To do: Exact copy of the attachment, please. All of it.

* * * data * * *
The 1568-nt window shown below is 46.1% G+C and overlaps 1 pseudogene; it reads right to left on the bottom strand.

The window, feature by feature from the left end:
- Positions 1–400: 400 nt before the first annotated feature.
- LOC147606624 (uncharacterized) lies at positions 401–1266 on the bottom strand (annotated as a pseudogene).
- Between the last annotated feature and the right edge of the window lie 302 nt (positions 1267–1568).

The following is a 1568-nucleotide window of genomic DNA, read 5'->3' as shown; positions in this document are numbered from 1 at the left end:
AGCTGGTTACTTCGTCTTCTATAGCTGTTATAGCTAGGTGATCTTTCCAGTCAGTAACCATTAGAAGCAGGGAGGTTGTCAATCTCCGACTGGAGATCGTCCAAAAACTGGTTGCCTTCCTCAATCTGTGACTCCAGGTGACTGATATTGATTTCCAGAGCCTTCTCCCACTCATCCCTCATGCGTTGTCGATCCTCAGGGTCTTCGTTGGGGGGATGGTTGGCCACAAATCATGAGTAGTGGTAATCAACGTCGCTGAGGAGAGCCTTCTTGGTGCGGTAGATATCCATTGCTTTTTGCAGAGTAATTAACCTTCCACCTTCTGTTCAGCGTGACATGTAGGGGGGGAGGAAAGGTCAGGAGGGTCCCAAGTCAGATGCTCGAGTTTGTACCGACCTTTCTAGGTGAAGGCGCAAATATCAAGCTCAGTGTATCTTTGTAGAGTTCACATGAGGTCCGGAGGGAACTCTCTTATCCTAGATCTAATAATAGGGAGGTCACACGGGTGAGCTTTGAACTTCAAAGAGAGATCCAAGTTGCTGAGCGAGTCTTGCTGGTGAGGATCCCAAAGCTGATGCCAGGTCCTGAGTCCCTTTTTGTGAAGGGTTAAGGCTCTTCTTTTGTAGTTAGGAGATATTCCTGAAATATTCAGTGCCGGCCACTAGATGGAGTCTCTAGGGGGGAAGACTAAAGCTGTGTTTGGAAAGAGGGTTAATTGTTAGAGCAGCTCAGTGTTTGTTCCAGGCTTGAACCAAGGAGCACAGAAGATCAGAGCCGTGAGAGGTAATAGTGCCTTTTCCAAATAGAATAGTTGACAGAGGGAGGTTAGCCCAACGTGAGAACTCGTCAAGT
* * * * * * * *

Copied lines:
The 1568-nt window shown below is 46.1% G+C and overlaps 1 pseudogene; it reads right to left on the bottom strand.

The window, feature by feature from the left end:
- Positions 1–400: 400 nt before the first annotated feature.
- LOC147606624 (uncharacterized) lies at positions 401–1266 on the bottom strand (annotated as a pseudogene).
- Between the last annotated feature and the right edge of the window lie 302 nt (positions 1267–1568).

The following is a 1568-nucleotide window of genomic DNA, read 5'->3' as shown; positions in this document are numbered from 1 at the left end:
AGCTGGTTACTTCGTCTTCTATAGCTGTTATAGCTAGGTGATCTTTCCAGTCAGTAACCATTAGAAGCAGGGAGGTTGTCAATCTCCGACTGGAGATCGTCCAAAAACTGGTTGCCTTCCTCAATCTGTGACTCCAGGTGACTGATATTGATTTCCAGAGCCTTCTCCCACTCATCCCTCATGCGTTGTCGATCCTCAGGGTCTTCGTTGGGGGGATGGTTGGCCACAAATCATGAGTAGTGGTAATCAACGTCGCTGAGGAGAGCCTTCTTGGTGCGGTAGATATCCATTGCTTTTTGCAGAGTAATTAACCTTCCACCTTCTGTTCAGCGTGACATGTAGGGGGGGAGGAAAGGTCAGGAGGGTCCCAAGTCAGATGCTCGAGTTTGTACCGACCTTTCTAGGTGAAGGCGCAAATATCAAGCTCAGTGTATCTTTGTAGAGTTCACATGAGGTCCGGAGGGAACTCTCTTATCCTAGATCTAATAATAGGGAGGTCACACGGGTGAGCTTTGAACTTCAAAGAGAGATCCAAGTTGCTGAGCGAGTCTTGCTGGTGAGGATCCCAAAGCTGATGCCAGGTCCTGAGTCCCTTTTTGTGAAGGGTTAAGGCTCTTCTTTTGTAGTTAGGAGATATTCCTGAAATATTCAGTGCCGGCCACTAGATGGAGTCTCTAGGGGGGAAGACTAAAGCTGTGTTTGGAAAGAGGGTTAATTGTTAGAGCAGCTCAGTGTTTGTTCCAGGCTTGAACCAAGGAGCACAGAAGATCAGAGCCGTGAGAGGTAATAGTGCCTTTTCCAAATAGAATAGTTGACAGAGGGAGGTTAGCCCAACGTGAGAACTCGTCAAGT